Cracking passwords with the aid of keyboard sound

Posted on Sunday, September 18 2005 @ 11:25 CEST by Thomas De Maesschalck
Slashdot reports about a scary report published by three students at UC-Berkley. They were able to recover 96 percent of characters typed during a session by using a 10 minute sound recording of a keyboard.

The students say their methods don't even require a training text in order to calibrate the conversion algorithm as has been used previously.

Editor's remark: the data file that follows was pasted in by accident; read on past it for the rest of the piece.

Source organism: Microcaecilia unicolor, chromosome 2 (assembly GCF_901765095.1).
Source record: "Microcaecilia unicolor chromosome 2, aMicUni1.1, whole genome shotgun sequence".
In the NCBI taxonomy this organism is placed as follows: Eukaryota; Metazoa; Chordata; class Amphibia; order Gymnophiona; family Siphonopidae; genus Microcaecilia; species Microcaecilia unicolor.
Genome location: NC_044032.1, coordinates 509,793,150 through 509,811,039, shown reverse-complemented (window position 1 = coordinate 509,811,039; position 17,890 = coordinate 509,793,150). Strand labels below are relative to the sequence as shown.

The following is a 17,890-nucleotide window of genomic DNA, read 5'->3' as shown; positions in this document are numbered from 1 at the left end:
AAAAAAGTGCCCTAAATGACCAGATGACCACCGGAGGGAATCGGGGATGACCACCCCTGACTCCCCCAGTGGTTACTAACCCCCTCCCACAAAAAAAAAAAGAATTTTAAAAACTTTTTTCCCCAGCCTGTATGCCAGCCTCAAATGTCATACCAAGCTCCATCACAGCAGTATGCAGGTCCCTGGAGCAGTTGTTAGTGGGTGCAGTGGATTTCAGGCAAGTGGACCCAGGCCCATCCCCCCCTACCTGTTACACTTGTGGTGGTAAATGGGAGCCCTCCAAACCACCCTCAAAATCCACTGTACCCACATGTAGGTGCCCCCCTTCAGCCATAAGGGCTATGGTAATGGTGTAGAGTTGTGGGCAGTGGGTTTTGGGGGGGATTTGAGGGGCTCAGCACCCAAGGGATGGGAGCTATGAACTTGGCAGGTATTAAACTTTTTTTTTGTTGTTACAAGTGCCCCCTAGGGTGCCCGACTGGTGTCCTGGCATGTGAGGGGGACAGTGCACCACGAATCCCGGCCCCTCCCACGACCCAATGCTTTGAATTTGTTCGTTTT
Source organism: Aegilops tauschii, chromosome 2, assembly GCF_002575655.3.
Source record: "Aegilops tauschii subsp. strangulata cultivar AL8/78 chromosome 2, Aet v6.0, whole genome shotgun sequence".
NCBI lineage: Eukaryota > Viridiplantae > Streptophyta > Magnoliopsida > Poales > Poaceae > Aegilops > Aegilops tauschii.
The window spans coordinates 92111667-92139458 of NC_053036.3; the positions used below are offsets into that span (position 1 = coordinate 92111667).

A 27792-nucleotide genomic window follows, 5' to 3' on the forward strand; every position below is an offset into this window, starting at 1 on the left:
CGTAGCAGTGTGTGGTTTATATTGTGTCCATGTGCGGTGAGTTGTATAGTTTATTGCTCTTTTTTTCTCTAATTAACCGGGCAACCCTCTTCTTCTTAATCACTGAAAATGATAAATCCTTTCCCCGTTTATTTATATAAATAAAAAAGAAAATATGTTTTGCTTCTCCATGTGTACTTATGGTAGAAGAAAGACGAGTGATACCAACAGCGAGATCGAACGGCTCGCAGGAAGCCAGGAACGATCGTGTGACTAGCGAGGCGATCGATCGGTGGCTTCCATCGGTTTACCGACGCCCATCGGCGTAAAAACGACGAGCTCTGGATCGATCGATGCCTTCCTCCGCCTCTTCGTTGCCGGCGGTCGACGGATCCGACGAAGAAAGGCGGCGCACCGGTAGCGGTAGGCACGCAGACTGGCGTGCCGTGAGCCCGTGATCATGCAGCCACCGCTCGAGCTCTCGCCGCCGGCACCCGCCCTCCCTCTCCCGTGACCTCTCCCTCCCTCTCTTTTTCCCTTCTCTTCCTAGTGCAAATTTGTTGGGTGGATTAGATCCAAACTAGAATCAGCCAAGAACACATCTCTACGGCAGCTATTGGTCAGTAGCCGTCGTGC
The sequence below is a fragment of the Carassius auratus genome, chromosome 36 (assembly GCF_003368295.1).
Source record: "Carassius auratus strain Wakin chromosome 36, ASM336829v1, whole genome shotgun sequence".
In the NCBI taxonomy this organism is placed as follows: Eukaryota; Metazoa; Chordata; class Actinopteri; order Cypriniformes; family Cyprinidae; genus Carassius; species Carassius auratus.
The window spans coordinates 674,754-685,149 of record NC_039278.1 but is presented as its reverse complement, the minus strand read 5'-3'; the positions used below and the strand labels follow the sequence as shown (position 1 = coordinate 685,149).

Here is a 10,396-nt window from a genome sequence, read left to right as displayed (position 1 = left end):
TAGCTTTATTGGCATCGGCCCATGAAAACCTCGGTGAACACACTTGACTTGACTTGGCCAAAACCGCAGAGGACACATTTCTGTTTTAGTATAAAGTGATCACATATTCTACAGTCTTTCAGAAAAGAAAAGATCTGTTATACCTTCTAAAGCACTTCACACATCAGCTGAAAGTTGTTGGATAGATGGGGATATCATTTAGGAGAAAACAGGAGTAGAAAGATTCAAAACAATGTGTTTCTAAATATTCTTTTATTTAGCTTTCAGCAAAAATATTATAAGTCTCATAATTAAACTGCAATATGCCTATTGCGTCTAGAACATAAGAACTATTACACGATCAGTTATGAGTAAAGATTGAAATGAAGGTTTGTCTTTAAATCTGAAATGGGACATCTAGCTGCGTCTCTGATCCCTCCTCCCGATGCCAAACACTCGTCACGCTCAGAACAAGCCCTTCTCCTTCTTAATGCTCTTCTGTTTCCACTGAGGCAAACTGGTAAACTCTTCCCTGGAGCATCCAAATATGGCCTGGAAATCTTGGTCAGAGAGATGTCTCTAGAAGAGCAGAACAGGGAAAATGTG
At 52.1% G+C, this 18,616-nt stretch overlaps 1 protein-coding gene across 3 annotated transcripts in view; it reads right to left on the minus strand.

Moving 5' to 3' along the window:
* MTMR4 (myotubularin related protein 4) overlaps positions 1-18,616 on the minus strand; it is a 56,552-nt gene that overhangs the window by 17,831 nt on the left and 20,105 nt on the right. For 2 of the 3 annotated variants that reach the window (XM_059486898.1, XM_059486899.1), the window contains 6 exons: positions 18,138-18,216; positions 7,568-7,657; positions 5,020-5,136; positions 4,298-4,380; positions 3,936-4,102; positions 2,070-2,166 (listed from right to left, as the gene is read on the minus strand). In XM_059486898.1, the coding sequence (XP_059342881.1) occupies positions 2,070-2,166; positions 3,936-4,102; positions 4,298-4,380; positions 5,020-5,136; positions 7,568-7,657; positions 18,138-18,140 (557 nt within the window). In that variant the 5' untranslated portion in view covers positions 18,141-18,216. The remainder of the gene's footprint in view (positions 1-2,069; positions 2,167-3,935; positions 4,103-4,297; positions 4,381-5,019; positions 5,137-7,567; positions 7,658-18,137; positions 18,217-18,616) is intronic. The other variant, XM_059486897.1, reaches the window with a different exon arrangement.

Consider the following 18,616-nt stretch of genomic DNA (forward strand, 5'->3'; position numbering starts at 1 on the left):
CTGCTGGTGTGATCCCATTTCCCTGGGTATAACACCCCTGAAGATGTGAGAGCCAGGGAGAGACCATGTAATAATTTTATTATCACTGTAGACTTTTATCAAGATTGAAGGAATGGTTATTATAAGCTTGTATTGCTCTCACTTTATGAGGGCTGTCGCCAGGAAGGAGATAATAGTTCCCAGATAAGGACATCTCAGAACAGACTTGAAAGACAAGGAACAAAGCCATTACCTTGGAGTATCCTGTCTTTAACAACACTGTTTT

They further claim to be able to unveil 90 percent of 5-character random passwords using only letters in fewer than 20 attempts and 80 percent of 10-character passwords can be generated in fewer than 75 attempts.

More details at Slashdot.

About the Author

Thomas De Maesschalck

Thomas has been messing with computer since early childhood and firmly believes the Internet is the best thing since sliced bread. Enjoys playing with new tech, is fascinated by science, and passionate about financial markets. When not behind a computer, he can be found with running shoes on or lifting heavy weights in the weight room.

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